I was in my early twenties and new to living in the massive urban hub called Toronto. I had been training in Goju Ryu Karate for several years before moving to Toronto so I sought out a Dojo teaching the same style. This lead me to the Canada Goju Hombu Dojo headed by Hanshi William Hind. Classes at his Dojo were much more demanding than I was used to and the focus on Kumite (sparring) was far heavier than I previously experienced.  I was not keeping up with my classmates and so my youthful male mind was getting frustrated. I decided to speak to Hanshi Hind about my struggles. He looked at me with smiling eyes and said, "time, you just need more time".

Time is weird. It is a reliable friend and a constant enemy. It limits our lives and also makes them manageable. Time provides one of the great paradoxes of life. That being how we have a finite amount of time in a world with infinite potentials.

We are all constantly losing time and cannot by any means get back any of it. On some scale everything that can be known is always creeping towards the end of it's time. Even the Sun will burn out one day and our solar system will no longer be a home able to sustain human life. This makes time extraordinarily valuable. Sensei Morltey often reminds me that time is the most valuable thing a person has.

For each us there can be three basic types of time that underlie our entire lives. Psychological time, physiological time, and clock/artificial time. Between these three is the space in which we live out our lives. Each has unique characteristics and can be engaged with differently. However all three are fundamentally tied to the finite limits of our lives.

Psychological time is the sense of difference between one moment and another. It is the kind time that can dilate from fast to slow depending on the type of experience a person is having at a given moment. It's how a dentist appointment can seem to drag on forever while an entire day can dissolve like a single breath when it's in the company of someone we are in love with. It is a direct and largely personal aspect of time. It is also an important part of what's meant by training to control the mind. If you can slow the mind more information can be processed. Karate, Tai Chi, and all other traditional martial arts utilize this aspect of time for that reason.

Physiological time is basically the measure of a persons heart rate along with the other regular occurring bodily cycles. There are of course a great number of various biochemical processes that are constantly going on in our bodies. When all these individual systems in our bodies are taken in to account they determine our physiological time.  It is largely within this aspect of time that physical ageing takes place. So it is no accident that every form of meditation has the effect of slowing down not just the mind but also the heart rate. In the practice of Tai Chi Chuan, famous for being done at a very slow speed, this internal slowing of the heart rate is a main component of the many health benefits that result from the training. The Tai Chi Form and Karate Kata training both utilize this aspect of time.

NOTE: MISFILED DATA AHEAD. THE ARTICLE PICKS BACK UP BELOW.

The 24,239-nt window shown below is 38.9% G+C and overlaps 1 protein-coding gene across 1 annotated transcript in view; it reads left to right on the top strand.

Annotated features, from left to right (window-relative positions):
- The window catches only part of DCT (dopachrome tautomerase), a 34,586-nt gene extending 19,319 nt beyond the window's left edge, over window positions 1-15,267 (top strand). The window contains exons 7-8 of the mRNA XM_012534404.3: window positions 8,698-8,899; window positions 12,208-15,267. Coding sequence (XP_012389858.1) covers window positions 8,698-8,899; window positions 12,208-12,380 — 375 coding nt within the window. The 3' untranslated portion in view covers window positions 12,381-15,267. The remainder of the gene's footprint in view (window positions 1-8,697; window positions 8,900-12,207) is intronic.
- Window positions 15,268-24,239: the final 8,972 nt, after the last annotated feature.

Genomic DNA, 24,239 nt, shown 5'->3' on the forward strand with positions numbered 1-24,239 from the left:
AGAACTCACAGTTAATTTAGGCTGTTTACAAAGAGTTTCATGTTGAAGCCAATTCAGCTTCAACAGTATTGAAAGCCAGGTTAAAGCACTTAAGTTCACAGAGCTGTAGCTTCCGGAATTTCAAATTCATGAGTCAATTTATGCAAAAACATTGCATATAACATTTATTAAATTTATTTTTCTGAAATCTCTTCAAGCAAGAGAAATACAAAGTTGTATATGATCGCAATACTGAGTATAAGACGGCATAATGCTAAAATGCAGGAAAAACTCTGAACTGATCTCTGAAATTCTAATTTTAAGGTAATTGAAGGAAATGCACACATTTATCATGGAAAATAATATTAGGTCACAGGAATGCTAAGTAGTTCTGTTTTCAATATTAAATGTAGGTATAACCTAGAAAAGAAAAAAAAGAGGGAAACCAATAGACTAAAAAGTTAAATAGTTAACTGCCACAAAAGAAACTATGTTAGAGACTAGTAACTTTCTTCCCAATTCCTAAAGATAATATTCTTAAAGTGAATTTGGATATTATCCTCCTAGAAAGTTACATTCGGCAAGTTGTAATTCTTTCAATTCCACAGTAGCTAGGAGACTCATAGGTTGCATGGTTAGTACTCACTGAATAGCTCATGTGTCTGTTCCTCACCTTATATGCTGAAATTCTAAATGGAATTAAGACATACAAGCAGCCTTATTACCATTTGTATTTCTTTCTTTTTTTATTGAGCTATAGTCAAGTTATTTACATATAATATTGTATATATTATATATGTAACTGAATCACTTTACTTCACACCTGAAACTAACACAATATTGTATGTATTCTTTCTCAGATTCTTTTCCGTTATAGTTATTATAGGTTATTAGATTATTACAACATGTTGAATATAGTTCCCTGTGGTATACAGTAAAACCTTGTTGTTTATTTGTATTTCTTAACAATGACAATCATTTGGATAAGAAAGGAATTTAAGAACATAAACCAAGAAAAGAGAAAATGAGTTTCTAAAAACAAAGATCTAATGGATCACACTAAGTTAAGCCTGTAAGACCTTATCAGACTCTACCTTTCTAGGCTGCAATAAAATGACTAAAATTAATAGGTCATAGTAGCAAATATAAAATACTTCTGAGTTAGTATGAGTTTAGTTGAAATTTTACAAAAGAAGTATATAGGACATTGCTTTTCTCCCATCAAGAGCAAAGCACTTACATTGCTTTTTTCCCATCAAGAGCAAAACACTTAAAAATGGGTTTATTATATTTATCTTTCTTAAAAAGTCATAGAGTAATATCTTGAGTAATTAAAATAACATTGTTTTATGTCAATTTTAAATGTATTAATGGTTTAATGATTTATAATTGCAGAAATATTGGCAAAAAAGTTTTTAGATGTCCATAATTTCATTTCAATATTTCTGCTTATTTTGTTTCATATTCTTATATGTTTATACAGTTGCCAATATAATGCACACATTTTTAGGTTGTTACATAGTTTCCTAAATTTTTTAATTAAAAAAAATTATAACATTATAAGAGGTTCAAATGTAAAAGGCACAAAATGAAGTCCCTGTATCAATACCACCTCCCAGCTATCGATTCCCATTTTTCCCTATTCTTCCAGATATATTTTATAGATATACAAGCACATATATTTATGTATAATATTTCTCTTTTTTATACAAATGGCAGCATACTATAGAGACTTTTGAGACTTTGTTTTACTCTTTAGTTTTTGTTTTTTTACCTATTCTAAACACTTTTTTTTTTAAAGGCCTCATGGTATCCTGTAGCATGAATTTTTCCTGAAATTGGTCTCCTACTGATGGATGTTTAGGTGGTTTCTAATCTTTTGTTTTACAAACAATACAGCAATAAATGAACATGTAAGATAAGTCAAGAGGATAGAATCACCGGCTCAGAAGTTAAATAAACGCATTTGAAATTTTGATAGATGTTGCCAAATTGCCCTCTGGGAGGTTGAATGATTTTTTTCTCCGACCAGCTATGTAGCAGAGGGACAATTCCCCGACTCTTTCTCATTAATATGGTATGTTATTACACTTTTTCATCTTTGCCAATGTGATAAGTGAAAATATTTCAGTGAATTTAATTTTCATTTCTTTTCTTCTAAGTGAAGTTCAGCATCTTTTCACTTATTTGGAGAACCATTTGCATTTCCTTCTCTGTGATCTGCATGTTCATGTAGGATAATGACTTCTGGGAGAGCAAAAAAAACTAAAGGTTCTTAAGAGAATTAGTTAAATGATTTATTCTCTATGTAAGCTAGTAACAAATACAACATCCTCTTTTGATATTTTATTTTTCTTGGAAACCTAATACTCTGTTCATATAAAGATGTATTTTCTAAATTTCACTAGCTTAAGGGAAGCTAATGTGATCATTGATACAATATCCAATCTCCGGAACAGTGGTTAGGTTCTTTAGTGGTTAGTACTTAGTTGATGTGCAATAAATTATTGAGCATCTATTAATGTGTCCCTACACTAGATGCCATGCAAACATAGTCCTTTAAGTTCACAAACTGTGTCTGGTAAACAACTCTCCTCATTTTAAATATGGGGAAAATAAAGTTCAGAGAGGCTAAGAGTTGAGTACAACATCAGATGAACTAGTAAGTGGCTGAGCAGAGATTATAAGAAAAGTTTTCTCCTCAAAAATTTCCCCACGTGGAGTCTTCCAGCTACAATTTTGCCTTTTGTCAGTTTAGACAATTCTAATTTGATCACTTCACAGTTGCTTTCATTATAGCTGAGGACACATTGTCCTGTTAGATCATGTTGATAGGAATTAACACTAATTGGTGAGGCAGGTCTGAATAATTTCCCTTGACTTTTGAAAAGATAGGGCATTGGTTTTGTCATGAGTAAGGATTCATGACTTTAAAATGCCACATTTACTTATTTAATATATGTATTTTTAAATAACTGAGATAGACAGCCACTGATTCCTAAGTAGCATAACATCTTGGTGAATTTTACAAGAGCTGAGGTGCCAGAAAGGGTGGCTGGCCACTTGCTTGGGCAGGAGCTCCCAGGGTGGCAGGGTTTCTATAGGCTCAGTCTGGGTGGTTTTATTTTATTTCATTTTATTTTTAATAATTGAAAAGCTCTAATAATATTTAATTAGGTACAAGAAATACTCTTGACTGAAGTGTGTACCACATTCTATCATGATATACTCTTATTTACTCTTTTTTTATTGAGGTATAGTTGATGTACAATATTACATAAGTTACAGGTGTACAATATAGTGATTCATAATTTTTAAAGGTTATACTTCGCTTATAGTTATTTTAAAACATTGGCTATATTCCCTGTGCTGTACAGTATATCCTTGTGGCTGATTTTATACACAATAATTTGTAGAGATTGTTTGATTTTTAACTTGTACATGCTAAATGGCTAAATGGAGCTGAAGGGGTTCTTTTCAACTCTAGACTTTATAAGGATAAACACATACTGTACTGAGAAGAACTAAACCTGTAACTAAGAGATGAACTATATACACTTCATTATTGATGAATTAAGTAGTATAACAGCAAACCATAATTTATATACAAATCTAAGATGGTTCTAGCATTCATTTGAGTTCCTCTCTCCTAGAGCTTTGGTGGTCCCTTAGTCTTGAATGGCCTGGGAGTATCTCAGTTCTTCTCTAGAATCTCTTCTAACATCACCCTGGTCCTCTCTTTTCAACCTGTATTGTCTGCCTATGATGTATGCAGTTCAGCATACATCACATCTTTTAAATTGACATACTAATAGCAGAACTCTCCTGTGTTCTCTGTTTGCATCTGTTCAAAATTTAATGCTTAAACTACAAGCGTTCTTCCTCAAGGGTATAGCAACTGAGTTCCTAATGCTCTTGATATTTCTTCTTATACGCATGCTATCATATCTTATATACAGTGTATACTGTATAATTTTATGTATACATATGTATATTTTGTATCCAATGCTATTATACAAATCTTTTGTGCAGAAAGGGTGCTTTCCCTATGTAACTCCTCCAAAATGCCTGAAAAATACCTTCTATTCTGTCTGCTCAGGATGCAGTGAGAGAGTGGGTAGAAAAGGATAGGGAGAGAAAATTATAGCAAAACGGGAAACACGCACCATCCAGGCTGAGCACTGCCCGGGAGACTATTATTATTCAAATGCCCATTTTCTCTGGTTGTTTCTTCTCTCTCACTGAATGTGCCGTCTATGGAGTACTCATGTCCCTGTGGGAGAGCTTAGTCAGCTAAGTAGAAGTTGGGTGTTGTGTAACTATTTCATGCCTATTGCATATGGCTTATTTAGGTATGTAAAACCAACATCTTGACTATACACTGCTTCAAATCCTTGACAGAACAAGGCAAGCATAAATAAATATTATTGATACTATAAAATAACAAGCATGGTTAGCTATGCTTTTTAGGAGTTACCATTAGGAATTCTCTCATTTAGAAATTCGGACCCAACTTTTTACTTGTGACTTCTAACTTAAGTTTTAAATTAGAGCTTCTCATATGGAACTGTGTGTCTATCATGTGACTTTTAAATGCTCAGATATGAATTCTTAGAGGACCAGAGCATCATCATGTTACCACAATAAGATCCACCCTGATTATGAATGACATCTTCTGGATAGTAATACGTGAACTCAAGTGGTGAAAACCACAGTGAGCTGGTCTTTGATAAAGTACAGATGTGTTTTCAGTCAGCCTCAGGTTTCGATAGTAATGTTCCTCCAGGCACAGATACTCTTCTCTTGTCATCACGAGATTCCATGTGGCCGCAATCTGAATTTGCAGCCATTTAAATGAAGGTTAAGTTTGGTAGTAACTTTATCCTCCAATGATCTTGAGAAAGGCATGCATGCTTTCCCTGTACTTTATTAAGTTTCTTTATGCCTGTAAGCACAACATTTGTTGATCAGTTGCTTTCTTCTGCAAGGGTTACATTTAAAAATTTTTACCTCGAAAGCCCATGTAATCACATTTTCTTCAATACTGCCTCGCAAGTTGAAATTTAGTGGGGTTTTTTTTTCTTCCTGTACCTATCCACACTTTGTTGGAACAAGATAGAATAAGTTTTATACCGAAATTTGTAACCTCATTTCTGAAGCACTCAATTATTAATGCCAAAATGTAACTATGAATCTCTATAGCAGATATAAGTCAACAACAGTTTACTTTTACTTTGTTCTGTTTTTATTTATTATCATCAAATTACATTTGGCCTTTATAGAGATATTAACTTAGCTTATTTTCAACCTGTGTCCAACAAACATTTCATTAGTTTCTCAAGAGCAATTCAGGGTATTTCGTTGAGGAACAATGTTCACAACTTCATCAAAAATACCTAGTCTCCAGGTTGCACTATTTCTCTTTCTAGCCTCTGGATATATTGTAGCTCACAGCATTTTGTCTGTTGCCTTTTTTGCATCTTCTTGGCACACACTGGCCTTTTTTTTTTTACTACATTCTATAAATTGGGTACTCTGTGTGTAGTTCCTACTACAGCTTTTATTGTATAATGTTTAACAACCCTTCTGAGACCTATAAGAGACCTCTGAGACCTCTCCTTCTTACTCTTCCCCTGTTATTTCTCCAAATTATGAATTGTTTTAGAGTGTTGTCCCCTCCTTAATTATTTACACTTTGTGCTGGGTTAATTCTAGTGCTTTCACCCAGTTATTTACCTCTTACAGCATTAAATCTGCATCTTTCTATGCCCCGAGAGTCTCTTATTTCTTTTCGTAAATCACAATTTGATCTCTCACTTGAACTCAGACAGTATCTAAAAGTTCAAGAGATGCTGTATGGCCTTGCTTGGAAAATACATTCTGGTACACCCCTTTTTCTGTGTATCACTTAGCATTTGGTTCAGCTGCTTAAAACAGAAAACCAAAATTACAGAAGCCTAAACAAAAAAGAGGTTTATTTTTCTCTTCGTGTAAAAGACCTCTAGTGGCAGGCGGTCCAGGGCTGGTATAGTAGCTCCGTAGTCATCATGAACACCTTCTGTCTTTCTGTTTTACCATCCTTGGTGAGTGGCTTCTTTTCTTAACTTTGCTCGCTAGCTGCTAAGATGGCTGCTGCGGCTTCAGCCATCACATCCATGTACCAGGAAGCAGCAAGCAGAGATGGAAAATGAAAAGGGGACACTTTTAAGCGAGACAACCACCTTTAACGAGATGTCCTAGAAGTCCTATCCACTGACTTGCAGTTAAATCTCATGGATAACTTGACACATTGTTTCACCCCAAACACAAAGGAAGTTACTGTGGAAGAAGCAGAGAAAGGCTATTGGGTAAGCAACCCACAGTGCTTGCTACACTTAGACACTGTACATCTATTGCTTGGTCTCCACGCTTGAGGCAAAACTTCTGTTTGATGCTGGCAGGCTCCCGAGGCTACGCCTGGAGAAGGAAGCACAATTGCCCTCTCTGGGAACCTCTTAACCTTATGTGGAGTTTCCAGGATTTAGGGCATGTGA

Clock time or artificial time is made up by people. It was created it to make life easier to coordinate with others and works very well for that purpose. There is a great deal of practical use to having a clock to organize our lives around. But it is still made up. Animals don't follow a clock and neither do the seasons or the stars. Nature does have cycles which repeat and that can seem like a clock but they are always somewhat asymmetric in the way that no two waves in the ocean are exactly alike.

It is said that a life lived at it's best is in harmony with all aspects of time and it's omnipresent partner change. In fact the foundational martial art text called the Bubishi states that being in harmony with time and change is a fundamental requisite for attainment of high level martial arts skills.

It should be obvious to anyone who has done any amount of training in any martial art that a self defense technique needs to be done with highly attuned timing to be successful. Timing is the control of the space between action and  non-action and a persons ability to manage themselves in that way is critical to any combative situation. Most often this sense of when to move in or when to pull back in combat is not considered to be correlated to ones mental state or metabolic rate but they are entwined.

Martial Arts training is uniquely adept at cultivating a healthy balance between the many aspects of time and change. Kihon or basics teach how to best move the arms and legs in space. Kumite or sparring teaches how to respond to another person with correct speed and positioning. And Kata shows us how every action can be done perfectly in time and in harmony with change. The profundity of that realization is a hard endured but fantastically worthwhile one.

It is in the struggle to maintain a balance between the requirements of time and the desire to achieve results that Hanshi William Hind's words are so profound. We all need more time but the truth is our time is always running out. Whether our goals are simple or elaborate they are all limited by our mortality.